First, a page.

Conservatism, Radicalism, and Scientific Method: An Essay on Social Attitudes

Conservatism, Radicalism, and Scientific Method: An Essay on Social Attitudes

Conservatism, Radicalism, and Scientific Method: An Essay on Social Attitudes

Conservatism, Radicalism, and Scientific Method: An Essay on Social Attitudes

Excerpt

Fifteen years ago I initiated a college course in what I conceived to be the broader and basic, but concrete and specific, social problems. My students were Juniors and Seniors, supposedly in possession of a modicum of that liberal culture which the first class American college prides itself on bestowing. Nevertheless, it was quickly evident that something was wrong. The students were not ready for profitable discussion of problems involving conflict of human interest and sentiments. They lacked the essential open-mindedness and objectivity. They were, in spite of what the undergraduate curriculum had been doing for them, perhaps in part because of it, markedly characterized by the preconceptions, the prejudices, and the uncritical sentiments of the social stratum from which in most part college students come--that somewhat indefinite but exceedingly important part of the population known as the middle class.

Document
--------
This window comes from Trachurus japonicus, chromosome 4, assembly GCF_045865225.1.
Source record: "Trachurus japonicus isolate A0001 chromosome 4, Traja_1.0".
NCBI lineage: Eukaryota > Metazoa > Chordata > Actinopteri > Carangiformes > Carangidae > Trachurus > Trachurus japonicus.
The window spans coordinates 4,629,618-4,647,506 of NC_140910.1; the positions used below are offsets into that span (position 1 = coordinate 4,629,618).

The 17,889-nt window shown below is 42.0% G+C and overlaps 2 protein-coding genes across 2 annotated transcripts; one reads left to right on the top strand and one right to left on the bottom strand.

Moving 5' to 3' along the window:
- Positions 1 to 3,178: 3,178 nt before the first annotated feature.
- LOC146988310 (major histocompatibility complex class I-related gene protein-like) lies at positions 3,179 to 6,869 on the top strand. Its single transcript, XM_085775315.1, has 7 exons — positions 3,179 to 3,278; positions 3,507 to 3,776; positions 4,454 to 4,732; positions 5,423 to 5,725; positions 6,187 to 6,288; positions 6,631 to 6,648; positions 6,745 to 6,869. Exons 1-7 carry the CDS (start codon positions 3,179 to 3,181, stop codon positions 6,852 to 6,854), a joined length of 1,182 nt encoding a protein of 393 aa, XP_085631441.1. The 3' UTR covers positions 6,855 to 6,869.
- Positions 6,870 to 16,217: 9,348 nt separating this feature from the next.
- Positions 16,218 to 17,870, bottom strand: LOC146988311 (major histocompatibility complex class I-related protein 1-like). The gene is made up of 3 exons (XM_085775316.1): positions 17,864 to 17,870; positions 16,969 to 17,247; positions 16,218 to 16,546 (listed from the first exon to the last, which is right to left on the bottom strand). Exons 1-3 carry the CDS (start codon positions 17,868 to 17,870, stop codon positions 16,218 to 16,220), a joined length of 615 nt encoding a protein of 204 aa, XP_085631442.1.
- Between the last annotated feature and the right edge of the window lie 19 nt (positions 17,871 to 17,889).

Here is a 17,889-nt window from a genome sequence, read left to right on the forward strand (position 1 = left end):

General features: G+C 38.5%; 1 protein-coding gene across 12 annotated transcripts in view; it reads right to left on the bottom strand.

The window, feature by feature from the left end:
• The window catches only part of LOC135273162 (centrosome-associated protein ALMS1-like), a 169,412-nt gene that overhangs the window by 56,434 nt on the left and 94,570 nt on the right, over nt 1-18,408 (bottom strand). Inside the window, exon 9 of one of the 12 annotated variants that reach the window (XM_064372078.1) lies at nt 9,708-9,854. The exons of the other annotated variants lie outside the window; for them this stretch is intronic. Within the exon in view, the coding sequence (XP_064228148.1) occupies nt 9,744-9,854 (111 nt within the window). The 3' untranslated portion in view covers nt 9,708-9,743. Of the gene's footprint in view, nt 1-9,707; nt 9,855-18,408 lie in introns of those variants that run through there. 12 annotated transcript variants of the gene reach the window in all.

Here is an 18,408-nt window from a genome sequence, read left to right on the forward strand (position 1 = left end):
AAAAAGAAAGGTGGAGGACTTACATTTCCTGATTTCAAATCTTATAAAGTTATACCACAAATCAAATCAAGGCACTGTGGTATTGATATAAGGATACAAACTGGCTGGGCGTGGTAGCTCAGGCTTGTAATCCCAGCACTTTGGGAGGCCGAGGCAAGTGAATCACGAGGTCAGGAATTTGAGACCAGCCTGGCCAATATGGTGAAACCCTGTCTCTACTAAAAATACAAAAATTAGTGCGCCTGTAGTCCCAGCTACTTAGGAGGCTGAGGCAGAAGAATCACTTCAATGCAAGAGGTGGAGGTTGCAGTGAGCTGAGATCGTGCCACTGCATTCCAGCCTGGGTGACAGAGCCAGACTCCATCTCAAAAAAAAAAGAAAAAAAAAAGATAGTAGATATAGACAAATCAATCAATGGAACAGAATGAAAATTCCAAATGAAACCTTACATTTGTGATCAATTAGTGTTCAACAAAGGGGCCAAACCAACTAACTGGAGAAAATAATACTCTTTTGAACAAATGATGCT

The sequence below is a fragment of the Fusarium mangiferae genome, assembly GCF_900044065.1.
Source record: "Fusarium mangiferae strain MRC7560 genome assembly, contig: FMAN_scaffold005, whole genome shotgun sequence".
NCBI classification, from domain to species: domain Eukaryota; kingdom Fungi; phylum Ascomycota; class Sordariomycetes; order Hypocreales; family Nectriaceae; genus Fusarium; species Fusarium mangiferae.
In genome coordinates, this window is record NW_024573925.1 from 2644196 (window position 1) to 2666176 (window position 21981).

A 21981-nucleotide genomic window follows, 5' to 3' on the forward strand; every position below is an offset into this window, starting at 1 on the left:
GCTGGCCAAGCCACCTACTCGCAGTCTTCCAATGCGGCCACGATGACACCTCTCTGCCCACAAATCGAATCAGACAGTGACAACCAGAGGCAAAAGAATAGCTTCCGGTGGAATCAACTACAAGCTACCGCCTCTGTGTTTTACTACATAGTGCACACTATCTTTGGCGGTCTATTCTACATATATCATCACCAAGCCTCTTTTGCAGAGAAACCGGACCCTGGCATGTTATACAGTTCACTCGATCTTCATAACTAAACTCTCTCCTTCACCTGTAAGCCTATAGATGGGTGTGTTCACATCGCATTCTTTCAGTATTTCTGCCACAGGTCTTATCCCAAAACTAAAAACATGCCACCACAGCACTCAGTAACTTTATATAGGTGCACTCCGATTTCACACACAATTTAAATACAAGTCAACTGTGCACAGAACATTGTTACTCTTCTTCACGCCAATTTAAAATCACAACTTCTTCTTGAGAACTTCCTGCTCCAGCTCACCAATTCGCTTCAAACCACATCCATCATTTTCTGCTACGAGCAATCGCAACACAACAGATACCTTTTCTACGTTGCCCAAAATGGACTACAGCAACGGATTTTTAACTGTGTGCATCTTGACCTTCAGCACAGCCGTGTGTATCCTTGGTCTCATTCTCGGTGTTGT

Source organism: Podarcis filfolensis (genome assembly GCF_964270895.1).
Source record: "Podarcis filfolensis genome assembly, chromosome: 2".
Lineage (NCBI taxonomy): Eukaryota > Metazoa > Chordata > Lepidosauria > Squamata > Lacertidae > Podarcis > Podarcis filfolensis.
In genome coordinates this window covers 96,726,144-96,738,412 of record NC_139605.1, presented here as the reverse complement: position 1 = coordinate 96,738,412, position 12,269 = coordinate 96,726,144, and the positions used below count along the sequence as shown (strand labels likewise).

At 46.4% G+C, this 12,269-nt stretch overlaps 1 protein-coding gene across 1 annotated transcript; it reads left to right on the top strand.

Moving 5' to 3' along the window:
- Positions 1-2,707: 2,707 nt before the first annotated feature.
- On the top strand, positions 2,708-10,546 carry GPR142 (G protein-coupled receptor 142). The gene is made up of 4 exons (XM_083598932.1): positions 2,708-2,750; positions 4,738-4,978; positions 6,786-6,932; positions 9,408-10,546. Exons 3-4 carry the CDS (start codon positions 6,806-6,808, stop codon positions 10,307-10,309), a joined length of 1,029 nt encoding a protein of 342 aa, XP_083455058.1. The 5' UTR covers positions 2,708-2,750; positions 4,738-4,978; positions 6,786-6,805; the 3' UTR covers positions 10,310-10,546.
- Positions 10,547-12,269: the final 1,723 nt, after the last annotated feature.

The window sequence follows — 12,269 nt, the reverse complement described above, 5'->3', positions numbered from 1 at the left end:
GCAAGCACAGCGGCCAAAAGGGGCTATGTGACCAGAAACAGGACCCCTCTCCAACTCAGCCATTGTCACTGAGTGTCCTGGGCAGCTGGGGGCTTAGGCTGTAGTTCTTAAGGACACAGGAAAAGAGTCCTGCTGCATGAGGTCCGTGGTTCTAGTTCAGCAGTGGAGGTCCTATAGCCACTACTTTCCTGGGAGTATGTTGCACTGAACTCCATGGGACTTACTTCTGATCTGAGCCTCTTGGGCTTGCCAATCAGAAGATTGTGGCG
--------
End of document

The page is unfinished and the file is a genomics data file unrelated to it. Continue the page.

They had little or no conception of scientific method or of an objective approach to social problems. Their tendency was toward dogmatic assertion and judgment on the basis of the socially inherited sentiments of their class. Their criteria of criticism and valuation were their own likes and dislikes. In short they were, as was to be expected, deeply marked by what is referred to in this book as popular-mindedness.

In some slight measure to modify this psychological situation, I thereafter began the course with a few lectures on scientific method and attitude, democracy and class point of view, individualism and social cooperation, and conservatism, liberalism, and radicalism. The modification of attitude apparently resultant upon these cursory lectures was so marked that as time went on it seemed profitable to expand the preliminary discussion of social viewpoints and attitudes, until finally it covered a full term.

What had at first been undertaken to meet an immediate pedagogical situation came to enlist a closer attention on my . . .

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